Did I really have a choice of what I talked about this week? Of course not.
Grease Live aired last Sunday and over 12 million people watched Fox’s first-ever live musical – that’s the second-highest number for a televised musical ever (after The Sound of Music Live!).
Grease Live did some things that we haven’t seen before in NBC’s live musicals. The first, and in my opinion most important, of which is that they had a live audience. Finally, incredible numbers don’t fall flat or immediately cut to a commercial break – they get a genuine, natural reaction. Hamilton director Thomas Kail was at the helm of Rydell High and showcased flowing camerawork with long shots, like Jessie J singing “Grease (Is The Word)” while walking through the set.
The sets didn’t feel like they were set on stage. They were fully immersive, and the entire show felt more like the movie than a musical. Is that a good thing or a bad thing? I haven’t decided yet.
The strongest part of Grease Live was, by far, the casting. Broadway.com boyfriend Aaron Tveit was stellar as Danny Zuko (thank you, Fox, for not stunt casting this role), complemented by Julianne Hough’s sweet Sandy. I also need to compliment how diverse this cast was, which was, unfortunately, something new to Grease. Using songs that were not in the movie (like “Freddy My Love” and “Those Magic Changes”) gave so much more depth to the otherwise cardboard Pink Ladies and T-Birds.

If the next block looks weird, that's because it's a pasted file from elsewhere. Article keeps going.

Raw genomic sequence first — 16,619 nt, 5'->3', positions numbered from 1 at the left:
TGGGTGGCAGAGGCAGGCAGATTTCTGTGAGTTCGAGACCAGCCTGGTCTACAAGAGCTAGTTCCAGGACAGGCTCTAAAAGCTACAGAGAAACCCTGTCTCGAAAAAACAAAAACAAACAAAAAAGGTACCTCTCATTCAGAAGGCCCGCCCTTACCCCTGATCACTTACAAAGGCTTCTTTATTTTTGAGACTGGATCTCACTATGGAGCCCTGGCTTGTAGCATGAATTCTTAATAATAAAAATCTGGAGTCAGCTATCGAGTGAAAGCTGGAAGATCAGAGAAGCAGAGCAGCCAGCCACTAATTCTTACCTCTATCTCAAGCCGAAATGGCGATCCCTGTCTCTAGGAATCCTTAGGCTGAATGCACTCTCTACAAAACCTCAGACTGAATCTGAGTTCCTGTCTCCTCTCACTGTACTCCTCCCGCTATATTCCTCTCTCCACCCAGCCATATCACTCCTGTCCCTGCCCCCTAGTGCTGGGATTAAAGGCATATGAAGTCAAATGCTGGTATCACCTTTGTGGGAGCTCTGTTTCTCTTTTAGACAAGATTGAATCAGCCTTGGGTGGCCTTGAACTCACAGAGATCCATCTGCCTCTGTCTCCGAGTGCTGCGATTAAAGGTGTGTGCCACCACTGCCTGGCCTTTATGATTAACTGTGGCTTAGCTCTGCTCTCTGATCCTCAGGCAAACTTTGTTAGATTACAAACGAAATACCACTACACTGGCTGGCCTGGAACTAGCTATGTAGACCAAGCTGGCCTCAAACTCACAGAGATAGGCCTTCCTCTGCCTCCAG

I need to clarify: Grease Live was a great step for televised theatre. But Grease is an awful story. The main message is “change who you are for a high school boyfriend.” That’s healthy, right?
NBC’s musical in the winter will be Hairspray, a show about a plus-sized girl in the ’60s who risks jail time to defend her black friends and ultimately ends up integrating a popular TV show, helps her mom accept herself, and gets the cute boy, all while loving her body. This has the potential to be miles ahead of Grease Live, but now, the production values have to be there. There is a new yardstick to measure by.
Let’s be real, though: as much as I dislike this story, I’m thrilled that musicals get to be in millions of homes. I’m thrilled that people will be exposed to theatre who maybe never would have been otherwise. And I will always, always watch these shows and support theatre. I hope that by getting this out of the way, it can open the door for shows with more substance.
Fox is also planning The Rocky Horror Picture Show, starring Laverne Cox (!!!!) as Dr. Frank N. Furter (!!!!!), for later this year. Oh yes.
The Grease Live cast recording is available now. The show is available for digital download now and will be released on DVD March 8.